Even An Average Investor Like Me Can Achieve Above Average Return

I see myself as an average investor who makes investments as a form of wealth management without achieving an above-average return. I’m satisfied with that. As I am a stockpicker, I am also aware that passive investing in an ETF would probably be the better option, but investing is also a kind of hobby for me. It is a great pleasure to choose excellent companies and to become their co-owner through investments. I own these companies, and I usually do not sell them anymore.

My approach is average

I also have growth companies in my broadly diversified bond portfolio. Nevertheless, my focus is on dividend stocks, which provide me with a juicy cash flow every month. That is all I aim for with my investments. Maybe one day, I will be able to live on the dividends and achieve the status of financial freedom. Would that change anything for me? No, probably not. I might work a little less as a lawyer and take more time for my stock analysis and the TEV blog. I would never spend the day on the couch, though. That’s why I enjoy the exciting ride and don’t stress myself.

How I became above average

So I am through and through an average investor. All the more amazing I was when I saw my ranking on Tip Ranks. According to the platform, I achieved a clear outperformance of 14.6 percent last year.

With a return of more than 14 percent in one year, I have clearly outperformed the market
Average Investor Return: With a return of more than 14 percent in one year, I have outperformed the market

Just a reminder. During the same period, the S&P 500 has generated a return of only 5 percent, and the Dow Jones is still in the red.  Also, from a historical perspective, I have outperformed all asset classes.

Annual Returns By Asset Classes 1995-2019
Average Investor Return: Annual Returns By Asset Classes 1995-2019

Am I a superior investor?

Clear answer: Yes, I am, and being that I will hide the TEV blog articles behind a paywall, and you have to pay for my wisdom on a monthly subscription basis.

No, of course, I wasn’t serious. But now that I have your attention let me tell you what is behind this outperformance. I think, my “Tip Ranks”-rating is a good example of how easily investors can be fooled by the so-called stock market gurus and analysts.

My ranking on the platform “Tip Ranks” is based on my analyses on Seeking Alpha and the buy or sell recommendations there. Readers who followed my buy and sell recommendations were able to achieve this return. But, and here comes the big disclaimer: All this reflects only a small section of time and is in no way representative.

My private portfolio has performed much more comparable to the S&P 500 last year.  Therefore, I did not achieve an above-average performance with my investments. Likewise, Tip Ranks does not value a neutral rating (corresponds to a “Hold” recommendation). Nor does the platform take all companies I analyzed into account. In my analyses, I also write about companies that I do not have in my portfolio, but which have grown strongly (for example Nvidia or AMD). Frankly, this ranking is completely useless to measure my private investments. It is pure coincidence that I have achieved this performance. If I hadn’t written the one or other bullish Apple or Nvidia analysis, the performance might have been much worse.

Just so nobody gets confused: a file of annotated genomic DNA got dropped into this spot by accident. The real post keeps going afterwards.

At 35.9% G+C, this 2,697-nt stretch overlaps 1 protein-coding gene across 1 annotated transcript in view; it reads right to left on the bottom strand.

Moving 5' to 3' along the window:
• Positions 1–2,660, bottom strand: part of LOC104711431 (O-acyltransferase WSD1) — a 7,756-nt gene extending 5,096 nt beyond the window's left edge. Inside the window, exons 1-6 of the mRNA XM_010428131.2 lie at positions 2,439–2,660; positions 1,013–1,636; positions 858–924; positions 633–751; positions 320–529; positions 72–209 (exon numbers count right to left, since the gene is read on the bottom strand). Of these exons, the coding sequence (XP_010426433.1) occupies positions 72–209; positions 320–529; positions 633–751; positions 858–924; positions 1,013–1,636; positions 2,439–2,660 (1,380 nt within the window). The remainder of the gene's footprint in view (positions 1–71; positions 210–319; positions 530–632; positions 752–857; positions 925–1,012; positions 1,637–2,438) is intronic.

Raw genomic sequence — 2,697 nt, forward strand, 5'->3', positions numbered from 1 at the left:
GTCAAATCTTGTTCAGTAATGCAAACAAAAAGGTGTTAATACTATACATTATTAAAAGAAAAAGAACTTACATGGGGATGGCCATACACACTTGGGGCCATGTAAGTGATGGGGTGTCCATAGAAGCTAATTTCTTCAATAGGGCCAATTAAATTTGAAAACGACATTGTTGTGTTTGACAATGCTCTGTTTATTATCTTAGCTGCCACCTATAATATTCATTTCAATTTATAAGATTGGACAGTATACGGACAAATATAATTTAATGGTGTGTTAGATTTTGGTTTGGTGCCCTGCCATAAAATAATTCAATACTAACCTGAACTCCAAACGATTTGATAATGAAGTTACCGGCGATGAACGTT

Never trust the promotions of other investors/authors

If anyone wants to tell you how you can achieve above-average returns, be suspicious! So many people have already tried to beat the market. In the long run, they always perform worse than their benchmark. If someone wants to tell you something different, they usually have self-interest. Does he want to offer you his service? Does he want to push a stock because he’s invested himself? All this is the rule rather than the exception.

Furthermore, past success is also no guarantee for future profits. For example, since the last major recession, the Great Recession, Warren Buffett’s Berkshire Hathaway has performed significantly worse than the S&P 500, even though Warren Buffett was someone who generated superior returns for decades.

Average Investor Return
S&P 500 vs. Berkshire Hataway since the Great Recession

What you should do

I recommend that you consider the following things if you want to manage your assets yourself and invest in stock markets:

  1. If you invest in individual stocks, be aware that you will most likely not achieve an outperformance. Just ten stocks have accounted for a quarter of the 10-year bull market’s return. So you must have selected exactly these ten companies. Be honest; such a scenario is extremely unlikely.
  2. It’s perfectly okay to be inspired by other investors. However, do not rely entirely on other investors. Do not blindly buy what supposedly successful analysts recommend. Be aware of the risks of your investment before every purchase.
  3. Closely related to this is that you have to carry out comprehensive due diligence of your companies. It is not enough to google the company and read a few analyses.
  4. Don’t buy and sell your stocks back and forth all the time. There may be reasons to want to sell or even have to sell shares, but in the end, you should sell your shares less often than you might think.
  5. You should also have a long-term investment horizon. Invest only money that you don’t need for the next ten or twenty years. It is also possible that a company will crash badly during this time. It may well be worthwhile just to hang on and stay invested.

As always, it’s up to you. It’s your choices, and no matter what you decide,

I wish you the very best!

TEV


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